Apple Pie Yakisoba! Are These Japanese Fried Noodles a Sweet Treat, or Just a Mess?

Nationwide Food Yakisoba 2020.10.10
We know Japan makes great instant noodles, but does apple pie yakisoba pass the test?
Japan is so famous for instant noodles that there's even a Cup Noodle Museum, and just about any grocery store or neighborhood convenience store will have a shelf stocked with instant ramen and noodles of all kinds. One old standby is Peyoung (ペヤング) yakisoba, a soup-less version of instant noodles made by Maruka Foods. Most of the Peyoung products try to recreate instant versions of yakisoba, Japanese fried noodles, in various flavors. And after staying on the shelves for years, there's no doubt that some of those products are pretty tasty.
Above you'll see Peyoung's standard yakisoba. The packaging is simple, but it's eyecatching.
Like so many brands in Japan, Peyoung also frequently releases limited-time-only specialty flavors, seasonal editions, and other yakisoba varieties. Just a few of those are the giant "Gigamax" edition, a variety flavored with salt, green onions, and pork (instead of the standard yakisoba sauce), and an especially spicy version that has been known to bring full grown adults to tears.

But today we're not going to cry over our yakisoba. No, today we're going to skip the spicy and indulge in something sweet! Because this is apple pie yakisoba.
  • The packaging is designed with an image of an apple floating in space, lighting up the galaxy like a shining star. When I saw it on the grocery store shelf I had to stop and stare, my heartbeat racing until I made the decision. I had to buy one and find out what was inside.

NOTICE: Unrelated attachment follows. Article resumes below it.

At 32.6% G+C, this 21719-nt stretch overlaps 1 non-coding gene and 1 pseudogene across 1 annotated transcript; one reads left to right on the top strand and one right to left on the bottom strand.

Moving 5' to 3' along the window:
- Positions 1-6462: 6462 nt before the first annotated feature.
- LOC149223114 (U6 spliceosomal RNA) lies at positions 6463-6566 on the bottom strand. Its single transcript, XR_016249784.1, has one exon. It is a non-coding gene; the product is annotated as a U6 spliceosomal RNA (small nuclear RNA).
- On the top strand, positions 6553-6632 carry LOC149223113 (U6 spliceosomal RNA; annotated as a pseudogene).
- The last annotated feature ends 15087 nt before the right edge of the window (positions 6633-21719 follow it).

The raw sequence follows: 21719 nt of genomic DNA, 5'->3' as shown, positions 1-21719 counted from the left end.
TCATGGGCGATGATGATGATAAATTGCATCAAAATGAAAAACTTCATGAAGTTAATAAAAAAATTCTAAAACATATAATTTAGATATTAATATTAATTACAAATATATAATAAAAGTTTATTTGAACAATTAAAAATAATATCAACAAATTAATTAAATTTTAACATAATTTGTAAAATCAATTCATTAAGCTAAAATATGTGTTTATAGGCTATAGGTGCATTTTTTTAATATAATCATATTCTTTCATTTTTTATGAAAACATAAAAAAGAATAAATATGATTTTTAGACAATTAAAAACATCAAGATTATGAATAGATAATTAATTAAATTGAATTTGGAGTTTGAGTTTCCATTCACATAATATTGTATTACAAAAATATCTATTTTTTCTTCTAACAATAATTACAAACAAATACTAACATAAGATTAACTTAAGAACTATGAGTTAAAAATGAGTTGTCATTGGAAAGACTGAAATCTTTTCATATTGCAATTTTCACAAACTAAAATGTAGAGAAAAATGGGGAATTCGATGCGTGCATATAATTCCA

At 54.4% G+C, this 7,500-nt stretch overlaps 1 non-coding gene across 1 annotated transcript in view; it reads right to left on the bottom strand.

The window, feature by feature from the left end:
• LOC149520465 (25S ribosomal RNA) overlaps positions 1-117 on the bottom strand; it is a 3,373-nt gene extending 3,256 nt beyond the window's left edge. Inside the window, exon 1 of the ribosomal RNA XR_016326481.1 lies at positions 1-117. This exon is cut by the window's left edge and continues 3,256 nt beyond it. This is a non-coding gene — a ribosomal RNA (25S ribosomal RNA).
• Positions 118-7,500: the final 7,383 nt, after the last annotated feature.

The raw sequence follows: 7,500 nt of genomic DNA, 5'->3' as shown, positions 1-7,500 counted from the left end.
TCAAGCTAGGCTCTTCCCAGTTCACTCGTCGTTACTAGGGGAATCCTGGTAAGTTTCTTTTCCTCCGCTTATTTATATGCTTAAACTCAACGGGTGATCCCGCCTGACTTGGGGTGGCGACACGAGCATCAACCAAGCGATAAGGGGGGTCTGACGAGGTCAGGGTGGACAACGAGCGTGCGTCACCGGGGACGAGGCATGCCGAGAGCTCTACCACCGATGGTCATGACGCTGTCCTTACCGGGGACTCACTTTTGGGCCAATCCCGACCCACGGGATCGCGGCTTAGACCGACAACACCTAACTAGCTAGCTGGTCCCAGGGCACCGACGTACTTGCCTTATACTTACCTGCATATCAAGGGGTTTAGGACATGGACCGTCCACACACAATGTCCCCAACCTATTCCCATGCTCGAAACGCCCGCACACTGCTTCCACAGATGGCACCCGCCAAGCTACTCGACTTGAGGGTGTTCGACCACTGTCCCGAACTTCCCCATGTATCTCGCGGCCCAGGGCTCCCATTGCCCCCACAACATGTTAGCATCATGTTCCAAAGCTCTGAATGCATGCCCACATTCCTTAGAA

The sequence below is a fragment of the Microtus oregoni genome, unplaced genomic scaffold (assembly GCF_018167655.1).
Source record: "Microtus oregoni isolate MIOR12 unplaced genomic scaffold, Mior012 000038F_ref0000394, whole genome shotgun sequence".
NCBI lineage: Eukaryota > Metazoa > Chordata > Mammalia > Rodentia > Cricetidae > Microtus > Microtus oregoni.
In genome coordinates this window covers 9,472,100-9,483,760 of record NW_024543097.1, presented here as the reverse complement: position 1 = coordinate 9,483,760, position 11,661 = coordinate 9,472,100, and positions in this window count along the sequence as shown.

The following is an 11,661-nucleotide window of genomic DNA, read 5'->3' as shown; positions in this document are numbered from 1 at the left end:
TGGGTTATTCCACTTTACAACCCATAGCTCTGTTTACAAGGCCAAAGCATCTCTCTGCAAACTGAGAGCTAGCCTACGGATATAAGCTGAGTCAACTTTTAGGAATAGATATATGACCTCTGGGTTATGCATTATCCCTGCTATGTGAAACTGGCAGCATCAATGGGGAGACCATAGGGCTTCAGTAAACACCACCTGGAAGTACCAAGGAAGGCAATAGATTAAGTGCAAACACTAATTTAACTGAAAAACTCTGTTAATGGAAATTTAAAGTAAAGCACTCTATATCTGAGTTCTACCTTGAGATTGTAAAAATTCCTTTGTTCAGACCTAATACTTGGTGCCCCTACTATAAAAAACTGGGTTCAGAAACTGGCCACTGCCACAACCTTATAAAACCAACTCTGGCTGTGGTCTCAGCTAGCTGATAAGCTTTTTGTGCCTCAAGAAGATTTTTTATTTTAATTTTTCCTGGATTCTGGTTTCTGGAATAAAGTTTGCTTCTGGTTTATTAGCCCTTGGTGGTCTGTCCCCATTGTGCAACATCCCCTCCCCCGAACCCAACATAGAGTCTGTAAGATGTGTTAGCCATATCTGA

• Unwrapping the plastic and peeling off the paper seal, inside was a cube of what looked like standard instant yakisoba noodles, and then some hints of what was to come. Seeing those freeze-dried apples, my expectations were rising.
  • Like most instant yakisoba, this one came with a sauce packet. But instead of the savory-sweet aroma of yakisoba sauce, the sauce inside this packet smelled of sweet cinammon.
  • Preparing the noodles went like any other Peyoung product. You add the freeze-dried produce to the noodles (usually that's cabbage, but today it is apples!) but leave the sauce out, and then pour in hot water. After waiting three minutes, you pour the water down the sink and mix in the sauce. Ta-da! You've got yourself yakisoba! Except in this case, can we really call it that?
  • After mixing everything together, it was finally time to try this sweet apple pie yakisoba, with the strong scent of cinammon already reaching my nose. At the first mouthful I could tell that this was really "dessert yakisoba," and with the sweet sauce and chunks of apples so reminiscent of pie filling, it's definitely apple pie something! But the flavor isn't very overpowering, either. I was worried it might be too much, and the apple pie flavoring would make the yakisoba too rich, but I actually think it was pretty balanced.

    Of course, I had to see if I could make this savory, too. I added a little bit of soy sauce, and with that more intense flavor it changed back from dessert to dinner!

    If you like trying new foods or appreciate a good novelty flavor, I'd definitely recommend you try Peyoung's "Apple Pie Taste Yakisoba" (アップルパイテイストやきそば). For more updates and info from Japan, including more strange taste tests like cheese chocolate and strawberry Coke, follow us on twitter, instagram, and facebook!
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